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Thursday, July 03, 2008

Reparing the rift, who benefits, who doesn't?

The rift between Taiwan and China, a long division since the Kuomintang withdrawn to Taiwan in 1949, is a stark reminder of the different entities governing on either sides of the Formosa Strait. Albeit the subtle ancestral similarities, Mainland Chinese and Taiwanese Chinese are drastically different in all aspects - language, cuisine, culture, religion, thought, life and tradition - due to the diverging path both undertook when a nation split after the 1949 Civil War. Although supposedly "liberated" by the Communist regime, the Mainland Chinese had to endure the horrible mismanagement and the entire episode of the infamous Cultural Revolution. Pitted against starvation and the prospect of the survival of the fittest, mistrust amongst the Mainland Chinese grew, eclipsing all friendship, family, brotherhood and collegial relationship, and became a widely acceptable etiquette even to this day. On the surface, it seems collaboration between comrades would ensure an everlasting ruling party. However, the love for the party outweighs all personal bond when it comes sharing secrets, and whistle blowing deemed an effective remedy against any anomaly inappropriate to the model citizenry. Atheism, brought forth by the Marxist doctrine, not only increase the alienation between neighbors, siblings, relatives and partners but also instinctively approves the notion of being fearless. A fearless mind, infused with greed, disposes all conscience, dignity and remorse to become the ultimate motive of the elite few, given them the self reassurance to exploit the people and its environment to meet their million-dollar agenda.

Taiwan, in contrast, enjoyed a streak of positive developments and a warm integration with the Chinese culture brought forth by the retreating Kuomintang. Although dispute between Taiwanese and Mainland Chinese often arose, a compromise was often reached long before it would escalate into something more serious. To elevate the economy, Chiang Kai-shek's successor, Chiang Ching-kuo, oversaw the construction of the ten most important infrastructures in Taiwan. Thereby propelling Taiwan's economy to an unprecedented growth, surpassing that of post-Cultural Revolution China, to become one of the four economic powerhouse of Asia. Unfortunately, the economic dominance felled apart in the late nineties and further disintegrated during the eight-year tenure of Chen Shui-bian, which saw the growing disparity of firms outsourcing to China, leaving few or no job opportunities behind. This unilateral form of exchange, coupled with inflation, brought economy to a stagnating halt, prompting investors a desperate search of a new leeway to income. Fortunately, the March 22 presidential election opened up a new chapter in Taiwan in the form of both new economy development and reconciliation between the two states across the Taiwan Strait. Economy development, in the form of open tourism for Mainland Chinese, will for sure alleviate the stagnating slowdown. However, with ample restrictions, government sanctions, high cost and a countable number of travel agencies, it is not hard to imagine the main beneficiaries behind this historical partnership.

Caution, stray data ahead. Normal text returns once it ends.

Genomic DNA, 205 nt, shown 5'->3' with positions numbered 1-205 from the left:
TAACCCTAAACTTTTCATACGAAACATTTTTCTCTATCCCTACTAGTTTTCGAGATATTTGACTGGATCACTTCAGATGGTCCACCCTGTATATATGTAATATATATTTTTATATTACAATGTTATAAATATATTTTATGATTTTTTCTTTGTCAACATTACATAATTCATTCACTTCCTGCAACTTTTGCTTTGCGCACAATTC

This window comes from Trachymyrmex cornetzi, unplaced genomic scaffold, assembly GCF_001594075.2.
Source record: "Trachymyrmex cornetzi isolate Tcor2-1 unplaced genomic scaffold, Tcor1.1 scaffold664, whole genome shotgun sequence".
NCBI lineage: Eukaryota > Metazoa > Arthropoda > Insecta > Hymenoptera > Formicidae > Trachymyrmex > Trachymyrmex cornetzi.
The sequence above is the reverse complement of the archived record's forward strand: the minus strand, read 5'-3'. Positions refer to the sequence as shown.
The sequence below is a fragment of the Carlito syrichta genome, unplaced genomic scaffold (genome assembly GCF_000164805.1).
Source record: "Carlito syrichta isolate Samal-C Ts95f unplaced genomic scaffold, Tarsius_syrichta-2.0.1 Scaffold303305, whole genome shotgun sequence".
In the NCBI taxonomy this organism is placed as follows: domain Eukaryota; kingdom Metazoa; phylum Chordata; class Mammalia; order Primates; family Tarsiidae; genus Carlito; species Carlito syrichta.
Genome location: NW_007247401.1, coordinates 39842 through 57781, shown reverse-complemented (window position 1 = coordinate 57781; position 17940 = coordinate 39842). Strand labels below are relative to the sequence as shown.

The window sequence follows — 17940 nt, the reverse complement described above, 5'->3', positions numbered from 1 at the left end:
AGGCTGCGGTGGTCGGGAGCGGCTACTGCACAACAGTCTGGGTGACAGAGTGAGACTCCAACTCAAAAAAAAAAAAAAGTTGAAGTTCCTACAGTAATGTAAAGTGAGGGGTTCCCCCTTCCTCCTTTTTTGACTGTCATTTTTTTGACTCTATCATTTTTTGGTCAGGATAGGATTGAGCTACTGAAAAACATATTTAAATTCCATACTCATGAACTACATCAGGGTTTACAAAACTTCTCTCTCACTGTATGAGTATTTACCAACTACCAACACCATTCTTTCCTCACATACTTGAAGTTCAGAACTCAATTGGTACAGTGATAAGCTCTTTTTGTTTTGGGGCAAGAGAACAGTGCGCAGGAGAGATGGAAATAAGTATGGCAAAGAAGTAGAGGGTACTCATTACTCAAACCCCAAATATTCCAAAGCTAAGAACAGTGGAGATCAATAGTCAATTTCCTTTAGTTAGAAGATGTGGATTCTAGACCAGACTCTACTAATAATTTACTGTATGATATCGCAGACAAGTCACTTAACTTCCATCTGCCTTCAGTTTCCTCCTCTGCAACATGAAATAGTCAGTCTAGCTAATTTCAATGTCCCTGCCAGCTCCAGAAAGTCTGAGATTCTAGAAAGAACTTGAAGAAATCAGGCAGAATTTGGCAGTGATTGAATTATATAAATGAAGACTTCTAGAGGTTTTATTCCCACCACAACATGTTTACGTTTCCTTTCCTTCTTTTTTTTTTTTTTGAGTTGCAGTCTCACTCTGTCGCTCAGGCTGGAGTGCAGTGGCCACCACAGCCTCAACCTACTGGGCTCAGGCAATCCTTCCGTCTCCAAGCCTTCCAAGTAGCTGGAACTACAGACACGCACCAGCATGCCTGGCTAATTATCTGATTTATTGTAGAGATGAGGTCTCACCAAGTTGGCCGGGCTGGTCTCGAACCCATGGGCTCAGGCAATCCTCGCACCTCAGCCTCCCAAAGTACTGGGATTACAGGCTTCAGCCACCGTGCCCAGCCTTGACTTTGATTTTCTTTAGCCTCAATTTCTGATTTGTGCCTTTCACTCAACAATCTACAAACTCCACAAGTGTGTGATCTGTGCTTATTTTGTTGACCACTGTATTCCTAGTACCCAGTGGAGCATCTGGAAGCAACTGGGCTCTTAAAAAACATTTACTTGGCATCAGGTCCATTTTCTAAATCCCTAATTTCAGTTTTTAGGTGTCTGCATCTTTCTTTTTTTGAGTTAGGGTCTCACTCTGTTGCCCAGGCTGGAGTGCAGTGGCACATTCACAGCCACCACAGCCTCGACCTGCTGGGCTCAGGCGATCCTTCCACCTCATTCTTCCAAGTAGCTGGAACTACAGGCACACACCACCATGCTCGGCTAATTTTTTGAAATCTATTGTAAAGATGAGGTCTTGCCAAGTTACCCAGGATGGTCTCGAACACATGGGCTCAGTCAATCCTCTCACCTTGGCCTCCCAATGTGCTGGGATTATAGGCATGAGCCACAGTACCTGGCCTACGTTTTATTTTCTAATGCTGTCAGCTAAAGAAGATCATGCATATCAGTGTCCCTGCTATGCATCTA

Being a Taiwanese myself, I sincerely hope that the partnership would progress into a peaceful resolution, benefiting people living on both sides, and stabilizing a region long divided by the different political ideology. Let's hope the warm hospitality native to Taiwan would melt the icy frost of a paranoia Marxist-Leninist China, so one day true democracy may dawn for the people of a unified China.

Peace to all! :)

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